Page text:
There is some good news for efforts to protect the UK's trees, as Dr Stephen Cavers of the UK Centre for Ecology & Hydrology, explains...

An important milestone has been achieved for the UK’s trees, after work by the UK Centre for Ecology & Hydrology and the Woodland Trust secured the declaration of 16 tree populations across six species that will be protected for their distinctive genetic diversity.

The newly recognised populations (Genetic Conservation Units, or GCUs) have been added to a Europe-wide database, and will be monitored and managed to ensure that the populations are stable and regenerating. This will give them the best chance of resilience in the face of changing environmental conditions, and ensure the unique diversity they contain is protected into the future.  

The declaration follows the launch in 2019 of the Strategy for the UK’s Forest Genetic Resources (UK FGR) and the establishment, at Beinn Eighe National Nature Reserve, of the UK’s first GCU, for Scots pine. This progress is the result of a collaborative effort by the team that steered the creation of the Strategy (UKCEH, RBG Kew, Forest Research, Future Trees Trust) and The Woodland Trust, the UK’s largest woodland conservation charity.

Careful selection and groundwork by UKCEH and the Woodland Trust team identified the new GCUs as priority sites with good prospects for maintaining healthy populations of the target trees. The new GCUs will protect diversity in Scots pine, Oaks, Rowan, Silver Birch and Ash.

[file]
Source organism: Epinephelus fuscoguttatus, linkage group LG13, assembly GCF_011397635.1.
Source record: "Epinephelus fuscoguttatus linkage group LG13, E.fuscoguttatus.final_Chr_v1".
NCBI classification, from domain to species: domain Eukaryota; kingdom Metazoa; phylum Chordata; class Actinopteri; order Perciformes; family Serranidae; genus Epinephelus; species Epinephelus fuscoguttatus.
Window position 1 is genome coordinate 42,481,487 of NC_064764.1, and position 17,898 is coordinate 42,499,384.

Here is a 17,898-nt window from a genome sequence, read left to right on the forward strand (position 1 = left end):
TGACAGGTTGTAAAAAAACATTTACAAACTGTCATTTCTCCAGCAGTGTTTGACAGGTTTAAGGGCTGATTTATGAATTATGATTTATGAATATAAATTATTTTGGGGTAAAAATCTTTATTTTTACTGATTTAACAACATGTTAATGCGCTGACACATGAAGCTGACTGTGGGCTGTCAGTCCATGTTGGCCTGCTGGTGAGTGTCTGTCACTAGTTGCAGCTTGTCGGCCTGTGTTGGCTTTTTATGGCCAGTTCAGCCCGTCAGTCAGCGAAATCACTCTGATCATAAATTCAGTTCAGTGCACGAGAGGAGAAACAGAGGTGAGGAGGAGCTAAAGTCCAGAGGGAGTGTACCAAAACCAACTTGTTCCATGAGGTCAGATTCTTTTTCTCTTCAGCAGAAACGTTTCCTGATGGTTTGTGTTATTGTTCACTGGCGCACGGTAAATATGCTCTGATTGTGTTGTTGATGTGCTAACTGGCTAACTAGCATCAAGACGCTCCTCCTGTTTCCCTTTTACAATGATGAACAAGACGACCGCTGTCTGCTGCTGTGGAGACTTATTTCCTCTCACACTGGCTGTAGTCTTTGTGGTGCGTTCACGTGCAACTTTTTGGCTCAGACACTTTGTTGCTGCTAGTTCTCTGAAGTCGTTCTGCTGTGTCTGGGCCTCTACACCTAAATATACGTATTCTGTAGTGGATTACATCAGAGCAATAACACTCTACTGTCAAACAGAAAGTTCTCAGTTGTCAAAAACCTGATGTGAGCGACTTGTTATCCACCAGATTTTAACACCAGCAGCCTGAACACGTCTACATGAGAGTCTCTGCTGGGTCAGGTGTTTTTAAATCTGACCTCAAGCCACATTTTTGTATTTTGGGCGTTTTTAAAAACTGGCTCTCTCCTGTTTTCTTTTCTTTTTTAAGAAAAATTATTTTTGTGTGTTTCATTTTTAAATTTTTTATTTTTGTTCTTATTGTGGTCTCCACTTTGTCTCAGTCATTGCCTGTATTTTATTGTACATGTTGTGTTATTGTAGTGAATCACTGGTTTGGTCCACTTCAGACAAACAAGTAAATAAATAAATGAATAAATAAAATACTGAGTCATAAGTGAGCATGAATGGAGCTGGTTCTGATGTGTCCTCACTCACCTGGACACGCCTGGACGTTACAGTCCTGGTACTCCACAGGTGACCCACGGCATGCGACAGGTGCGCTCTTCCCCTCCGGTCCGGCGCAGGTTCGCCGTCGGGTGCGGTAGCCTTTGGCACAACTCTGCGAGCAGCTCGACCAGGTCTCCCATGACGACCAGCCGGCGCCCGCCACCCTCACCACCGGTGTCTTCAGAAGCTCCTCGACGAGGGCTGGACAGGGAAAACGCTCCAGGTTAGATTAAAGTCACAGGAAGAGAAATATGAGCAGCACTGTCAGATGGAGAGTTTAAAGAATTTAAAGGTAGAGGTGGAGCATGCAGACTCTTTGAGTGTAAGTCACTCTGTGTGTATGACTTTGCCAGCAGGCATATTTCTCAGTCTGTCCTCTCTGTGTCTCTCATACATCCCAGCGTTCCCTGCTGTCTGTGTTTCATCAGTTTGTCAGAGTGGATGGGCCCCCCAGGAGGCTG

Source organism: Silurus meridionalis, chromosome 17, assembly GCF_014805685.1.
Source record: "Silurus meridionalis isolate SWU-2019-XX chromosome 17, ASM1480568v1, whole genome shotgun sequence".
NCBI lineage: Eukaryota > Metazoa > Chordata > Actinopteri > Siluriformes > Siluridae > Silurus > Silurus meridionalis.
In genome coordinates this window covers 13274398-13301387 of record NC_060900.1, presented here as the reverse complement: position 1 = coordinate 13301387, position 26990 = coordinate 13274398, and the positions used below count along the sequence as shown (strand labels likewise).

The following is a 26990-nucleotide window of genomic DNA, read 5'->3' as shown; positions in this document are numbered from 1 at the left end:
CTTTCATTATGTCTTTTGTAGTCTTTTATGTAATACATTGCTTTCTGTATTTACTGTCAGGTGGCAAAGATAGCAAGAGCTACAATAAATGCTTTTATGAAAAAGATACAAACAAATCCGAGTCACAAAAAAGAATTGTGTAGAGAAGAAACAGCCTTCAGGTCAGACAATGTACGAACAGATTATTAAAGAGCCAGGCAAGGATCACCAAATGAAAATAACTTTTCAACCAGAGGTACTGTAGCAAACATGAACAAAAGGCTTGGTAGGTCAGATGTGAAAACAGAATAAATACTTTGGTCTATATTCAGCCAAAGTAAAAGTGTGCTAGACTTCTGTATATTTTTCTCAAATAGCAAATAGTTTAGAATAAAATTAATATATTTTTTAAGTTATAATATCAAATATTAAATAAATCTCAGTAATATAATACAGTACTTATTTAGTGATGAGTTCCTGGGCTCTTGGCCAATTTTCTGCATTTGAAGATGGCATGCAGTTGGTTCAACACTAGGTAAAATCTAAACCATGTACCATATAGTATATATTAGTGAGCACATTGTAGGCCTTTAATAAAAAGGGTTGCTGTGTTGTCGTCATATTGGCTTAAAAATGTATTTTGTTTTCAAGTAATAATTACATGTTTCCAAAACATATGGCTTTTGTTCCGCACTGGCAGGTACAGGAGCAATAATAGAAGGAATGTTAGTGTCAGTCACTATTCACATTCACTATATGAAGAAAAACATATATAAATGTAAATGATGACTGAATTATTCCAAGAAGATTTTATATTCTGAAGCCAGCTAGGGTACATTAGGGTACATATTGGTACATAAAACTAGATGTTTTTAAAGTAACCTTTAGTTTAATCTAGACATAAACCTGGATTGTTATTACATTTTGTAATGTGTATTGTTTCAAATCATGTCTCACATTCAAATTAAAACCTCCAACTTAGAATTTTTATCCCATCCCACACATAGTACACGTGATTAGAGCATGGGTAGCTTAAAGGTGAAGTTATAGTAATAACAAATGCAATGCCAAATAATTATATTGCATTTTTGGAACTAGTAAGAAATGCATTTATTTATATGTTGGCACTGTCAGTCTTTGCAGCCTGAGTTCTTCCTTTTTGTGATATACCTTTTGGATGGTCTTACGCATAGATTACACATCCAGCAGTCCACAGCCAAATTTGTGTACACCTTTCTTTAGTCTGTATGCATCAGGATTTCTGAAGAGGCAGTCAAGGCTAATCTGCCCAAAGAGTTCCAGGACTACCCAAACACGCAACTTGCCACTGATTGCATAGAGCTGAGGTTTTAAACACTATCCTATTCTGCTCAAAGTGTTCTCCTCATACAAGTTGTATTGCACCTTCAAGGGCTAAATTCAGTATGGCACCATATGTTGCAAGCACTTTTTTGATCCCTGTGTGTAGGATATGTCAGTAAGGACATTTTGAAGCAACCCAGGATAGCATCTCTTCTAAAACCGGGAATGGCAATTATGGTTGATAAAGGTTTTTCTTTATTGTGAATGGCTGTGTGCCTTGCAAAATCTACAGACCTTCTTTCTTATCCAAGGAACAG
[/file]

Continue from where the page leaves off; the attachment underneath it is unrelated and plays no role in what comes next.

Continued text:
This will give trees the best chance of resilience in changing environmental conditions and ensure their unique diversity is protected - Dr Stephen Cavers

Genetic diversity is the variation among individuals and populations within a species. It is needed to ensure that tree species can survive and adapt under changing environmental conditions, and are resilient to stresses such as novel pests and diseases. Protecting genetic diversity also maintains a broad set of options for future tree breeding, including the potential to develop traits that are not currently deemed to be important.

At present, this important resource is still poorly understood, undervalued, and threatened by direct and indirect human impacts. Whilst various efforts are under way to address these challenges, progress to date has been patchy, on a relatively small scale and insufficiently joined up in approach. The Strategy for UK FGR aims to create a framework for collaboration to better understand, protect and use the genetic diversity in the UK’s trees. It focuses on both native species and well-established introduced species where important varieties or landraces have been developed in the UK.

Stephen Cavers

Related links

Map of European GCUs

UKFGR website
(UK GCUs will appear on there soon)